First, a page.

Re: Misunderstanding of PD and copyrights

From: Edward Cherlin <edward_dot_cherlin_at_etssg_dot_com>
Date: Thu May 13 2004 - 19:01:23 CDT

On Tuesday 11 May 2004 08:43, David Mertz wrote:
> On May 11, 2004, at 3:49 AM, Edward Cherlin wrote:
> > There are too many examples of material in the public domain
> > being altered slightly and copyrighted as a new work, thus
> > becoming proprietary.
> There may be a way to parse the above comment as correct. But
> it tends to suggest a somewhat common misunderstanding.

Parse it as correct then, and we can get on with the discussion.
I meant it that way, and I am well aware of the objections you
raise below to notions that I do not hold.

> Material that is in the public domain cannot be removed from
> the public domain by copyright claim (with the unfortunate
> exception of the Sony Bono Copyright Extension Act that
> retroactively extended copyright to works that had lapsed into
> PD with age; the SCOTUS did wrong in Eldred).

I know that.

> However, it *is* true that PD work can serve as the basis of
> derived works that *are* copyrighted, and licensed in
> proprietary ways (or not at all). In this respect, the
> "danger" is exactly the same as the danger that GPL
> enthusiasts find with BSD-ish licenses (post advertising
> clause).

Very well, I am a GPL "enthusiast" in your terminology.

> A work that is Free might serve as the basis for a
> derived work that is unfree. But that fact is not a bug with
> BSD-ish licenses and PD, its a design principle.

Please do not confuse the terminology. Free Software means GPL
licensed software, which may not be made the basis of
proprietary software. BSD licenses are not Free Licenses.

I have no objection to UC Berkeley creating the BSD license and
publishing software under it. I don't think that that approach
is appropriate for our software. And I still don't think that
our conversations on this list should be PD. I reserve copyright
on my own contributions, if you won't.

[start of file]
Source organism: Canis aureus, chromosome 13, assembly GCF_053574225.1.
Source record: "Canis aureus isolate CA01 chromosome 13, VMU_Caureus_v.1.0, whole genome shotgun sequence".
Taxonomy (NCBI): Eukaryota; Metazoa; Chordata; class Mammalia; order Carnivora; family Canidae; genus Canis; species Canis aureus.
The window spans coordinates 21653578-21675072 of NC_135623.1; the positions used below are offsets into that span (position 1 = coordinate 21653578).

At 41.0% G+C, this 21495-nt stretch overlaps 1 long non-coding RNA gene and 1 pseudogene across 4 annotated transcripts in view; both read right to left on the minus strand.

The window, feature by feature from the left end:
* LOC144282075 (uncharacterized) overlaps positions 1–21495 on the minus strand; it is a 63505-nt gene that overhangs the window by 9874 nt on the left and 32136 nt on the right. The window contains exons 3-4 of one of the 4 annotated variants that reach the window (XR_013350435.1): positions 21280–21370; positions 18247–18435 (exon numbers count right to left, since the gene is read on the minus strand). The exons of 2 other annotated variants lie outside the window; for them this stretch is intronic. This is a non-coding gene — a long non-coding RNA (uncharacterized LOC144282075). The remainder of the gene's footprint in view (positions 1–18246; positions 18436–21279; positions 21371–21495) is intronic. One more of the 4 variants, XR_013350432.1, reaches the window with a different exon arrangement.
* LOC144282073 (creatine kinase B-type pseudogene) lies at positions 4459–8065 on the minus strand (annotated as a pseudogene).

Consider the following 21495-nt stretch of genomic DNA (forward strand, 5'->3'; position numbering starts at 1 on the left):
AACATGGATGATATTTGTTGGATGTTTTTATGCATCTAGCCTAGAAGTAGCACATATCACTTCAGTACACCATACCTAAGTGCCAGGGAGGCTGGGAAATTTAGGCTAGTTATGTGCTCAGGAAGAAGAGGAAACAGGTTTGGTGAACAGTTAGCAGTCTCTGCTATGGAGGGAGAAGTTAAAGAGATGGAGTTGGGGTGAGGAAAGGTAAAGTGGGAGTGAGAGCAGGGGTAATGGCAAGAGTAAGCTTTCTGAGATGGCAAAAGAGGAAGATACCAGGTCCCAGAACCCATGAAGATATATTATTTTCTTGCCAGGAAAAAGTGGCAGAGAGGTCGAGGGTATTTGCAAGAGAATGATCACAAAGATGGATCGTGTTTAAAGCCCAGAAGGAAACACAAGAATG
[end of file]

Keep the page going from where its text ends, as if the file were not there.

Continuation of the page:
> > It happened to a friend of mine, John Sankey, who put his
> > Scarlatti harpshichord MIDIs in the public domain. The new
> > owner, whose modifications are NOT improvements, has been
> > threatening sites that publish Sankey's originals.
> I have no trouble believing this happened. And I have no
> trouble believing that the creator of the (inferior) derived
> works are real pricks, who can probably effectively shut down
> the PD distributors.
> But as a matter of law, the owner of the derived work is
> WRONG. S/he has no legal right to impede distribution of the
> PD originals.

Of course. But many Web publishers defer to copyright holders,
even if they hold copyright on a different work. It's called

> Of course, most people who distribute PD work
> out of a spirit of community don't have a lot of money to
> spend on lawyers to respond to C-and-D nastygrams; people
> willing to buy lawyers can often bully well-meaning people
> into ceasing good activities.
> I can easily cite dozens of examples of people distributing
> GPL'd works who have gotten nastygrams alleging derivation
> from proprietary works,

All of Linux, in fact, from SCO. We can be glad that they were
foolish enough to sue IBM.

> DMCA violations, patent issues, and
> other alleged grounds. In a lot of cases, the poor volunteers
> cave in rather than go to court, no matter how right they are
> on the law.

Especially if they are unaware that the EFF and ACLU may be ready
to help.

> No license, and no amount of assignments or changelog quality,
> can prevent barratry. At best, it can make cases easier to
> win.

Not a trivial benefit in a field where so much power is at stake,
and a fair amount of money, too.

But there are other advantages. If we clearly own the copyright,
it is much harder for somebody else to scare a third party with
a bogus claim to our work.

Edward Cherlin, Simputer Evangelist
Encore Technologies (S) Pte. Ltd.
Ending aid and charity for the poor
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Received on Mon May 31 23:17:41 2004

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